“But he can’t be a man ’cause he doesn’t smoke
The same cigarettes as me.”
— Rolling Stones, (I Can’t Get No) Satisfaction

An article in this week’s New England Journal of Medicine illuminates the social dynamics of smoking and quitting, and generated a lot of attention in the media.  The study followed twelve thousand people, many of whom were initially smokers, from 1971 until 2003.  The large group was all connected in one large social network, meaning all of them were connected to each other through friendship and marriage.

The study followed this large group for 32 years and studied the social patterns of those who quit smoking.  The results showed that smokers very frequently quit in social groups, not alone.  So when one smoker quit, it was very likely that much of the social network directly connected to her quit as well.  This suggests that quitting smoking is much more of a group behavior than an individual decision.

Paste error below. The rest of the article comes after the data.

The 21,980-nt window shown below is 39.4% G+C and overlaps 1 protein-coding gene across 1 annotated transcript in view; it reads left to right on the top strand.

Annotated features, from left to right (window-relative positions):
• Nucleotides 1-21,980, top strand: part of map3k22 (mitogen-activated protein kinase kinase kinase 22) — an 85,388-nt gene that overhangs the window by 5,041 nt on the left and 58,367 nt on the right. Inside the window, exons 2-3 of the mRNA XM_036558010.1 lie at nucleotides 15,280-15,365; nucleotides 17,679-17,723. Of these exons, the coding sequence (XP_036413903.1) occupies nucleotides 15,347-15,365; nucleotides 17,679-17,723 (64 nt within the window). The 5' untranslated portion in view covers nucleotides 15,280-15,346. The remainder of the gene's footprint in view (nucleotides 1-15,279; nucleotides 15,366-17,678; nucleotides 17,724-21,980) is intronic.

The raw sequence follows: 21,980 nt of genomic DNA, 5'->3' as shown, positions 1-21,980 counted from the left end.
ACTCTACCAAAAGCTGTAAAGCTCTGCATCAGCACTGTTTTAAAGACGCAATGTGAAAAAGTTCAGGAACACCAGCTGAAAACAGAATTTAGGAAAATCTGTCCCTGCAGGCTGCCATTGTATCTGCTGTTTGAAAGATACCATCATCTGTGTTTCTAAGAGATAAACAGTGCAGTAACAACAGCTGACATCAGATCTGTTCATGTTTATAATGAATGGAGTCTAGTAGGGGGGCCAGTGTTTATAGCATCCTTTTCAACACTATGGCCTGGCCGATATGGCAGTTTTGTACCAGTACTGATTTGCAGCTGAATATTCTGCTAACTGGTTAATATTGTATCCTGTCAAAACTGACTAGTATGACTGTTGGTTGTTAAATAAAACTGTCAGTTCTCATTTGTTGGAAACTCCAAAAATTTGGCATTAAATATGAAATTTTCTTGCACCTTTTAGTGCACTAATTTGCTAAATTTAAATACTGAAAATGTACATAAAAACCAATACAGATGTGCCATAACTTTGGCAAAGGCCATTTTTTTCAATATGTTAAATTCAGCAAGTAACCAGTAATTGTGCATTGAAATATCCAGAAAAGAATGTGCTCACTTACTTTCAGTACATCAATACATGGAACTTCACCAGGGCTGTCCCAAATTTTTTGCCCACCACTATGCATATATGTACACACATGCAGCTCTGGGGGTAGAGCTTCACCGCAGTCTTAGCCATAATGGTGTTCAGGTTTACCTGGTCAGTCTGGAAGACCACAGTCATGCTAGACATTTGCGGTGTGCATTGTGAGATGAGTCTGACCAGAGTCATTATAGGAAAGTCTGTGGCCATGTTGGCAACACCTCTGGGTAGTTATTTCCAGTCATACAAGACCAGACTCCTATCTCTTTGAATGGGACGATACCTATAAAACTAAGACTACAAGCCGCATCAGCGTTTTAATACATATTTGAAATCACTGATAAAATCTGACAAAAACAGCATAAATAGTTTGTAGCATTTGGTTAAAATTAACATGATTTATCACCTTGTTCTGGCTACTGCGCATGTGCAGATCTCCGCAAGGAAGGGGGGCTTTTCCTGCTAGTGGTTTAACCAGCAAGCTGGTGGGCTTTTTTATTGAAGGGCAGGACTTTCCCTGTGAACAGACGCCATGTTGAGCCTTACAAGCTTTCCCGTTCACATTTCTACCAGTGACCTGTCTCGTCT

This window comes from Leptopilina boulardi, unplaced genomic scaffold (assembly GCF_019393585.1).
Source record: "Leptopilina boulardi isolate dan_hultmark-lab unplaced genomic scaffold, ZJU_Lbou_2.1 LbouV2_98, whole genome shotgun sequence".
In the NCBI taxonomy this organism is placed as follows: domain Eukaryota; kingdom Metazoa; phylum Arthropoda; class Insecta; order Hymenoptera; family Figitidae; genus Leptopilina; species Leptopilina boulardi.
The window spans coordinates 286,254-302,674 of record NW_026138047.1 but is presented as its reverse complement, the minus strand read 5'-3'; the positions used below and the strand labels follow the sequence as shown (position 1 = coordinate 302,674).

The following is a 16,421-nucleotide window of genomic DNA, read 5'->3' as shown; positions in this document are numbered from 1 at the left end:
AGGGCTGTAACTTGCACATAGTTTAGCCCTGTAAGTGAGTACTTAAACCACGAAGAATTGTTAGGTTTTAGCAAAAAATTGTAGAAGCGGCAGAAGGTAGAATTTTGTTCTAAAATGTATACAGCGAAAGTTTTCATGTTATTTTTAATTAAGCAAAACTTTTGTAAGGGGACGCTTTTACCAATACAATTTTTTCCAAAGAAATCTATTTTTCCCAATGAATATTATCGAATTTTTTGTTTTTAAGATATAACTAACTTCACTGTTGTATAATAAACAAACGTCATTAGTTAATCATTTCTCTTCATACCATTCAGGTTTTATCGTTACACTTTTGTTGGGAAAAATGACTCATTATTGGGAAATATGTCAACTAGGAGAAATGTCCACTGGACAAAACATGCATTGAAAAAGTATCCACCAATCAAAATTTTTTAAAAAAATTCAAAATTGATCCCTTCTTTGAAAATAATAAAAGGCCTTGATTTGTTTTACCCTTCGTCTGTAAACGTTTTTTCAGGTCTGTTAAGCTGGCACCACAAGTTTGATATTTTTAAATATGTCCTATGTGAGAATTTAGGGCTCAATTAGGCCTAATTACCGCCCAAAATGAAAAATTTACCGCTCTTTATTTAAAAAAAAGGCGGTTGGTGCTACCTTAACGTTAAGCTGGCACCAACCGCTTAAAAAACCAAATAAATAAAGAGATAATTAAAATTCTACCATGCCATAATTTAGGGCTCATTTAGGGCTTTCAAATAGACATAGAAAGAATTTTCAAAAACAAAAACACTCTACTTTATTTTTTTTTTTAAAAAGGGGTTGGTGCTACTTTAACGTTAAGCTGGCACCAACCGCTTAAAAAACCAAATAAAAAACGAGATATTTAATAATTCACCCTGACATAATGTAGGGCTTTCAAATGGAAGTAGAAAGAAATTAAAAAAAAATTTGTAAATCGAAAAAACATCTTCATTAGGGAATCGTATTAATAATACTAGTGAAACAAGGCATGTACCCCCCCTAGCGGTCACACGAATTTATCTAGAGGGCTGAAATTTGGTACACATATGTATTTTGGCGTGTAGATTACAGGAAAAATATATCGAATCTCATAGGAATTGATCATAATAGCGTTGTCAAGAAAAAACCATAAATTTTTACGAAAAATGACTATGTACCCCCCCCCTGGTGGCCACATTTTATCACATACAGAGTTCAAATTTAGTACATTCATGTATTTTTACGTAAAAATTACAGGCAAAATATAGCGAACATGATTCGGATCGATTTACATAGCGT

Interestingly, as time went on, those who remained smokers became increasingly marginalized in the social network, as those with the most social connections became the least likely to smoke.  So it appears that the social status associated with smoking a generation ago has reversed.  It’s finally cool to quit.

Learn more:

New York Times article:  Study Finds Big Social Factor in Quitting Smoking

New England Journal of Medicine Article:  The Collective Dynamics of Smoking in a Large Social Network

New England Journal of Medicine Editorial:  Stranded in the Periphery — The Increasing Marginalization of Smokers

A fascinating animation of the data in the study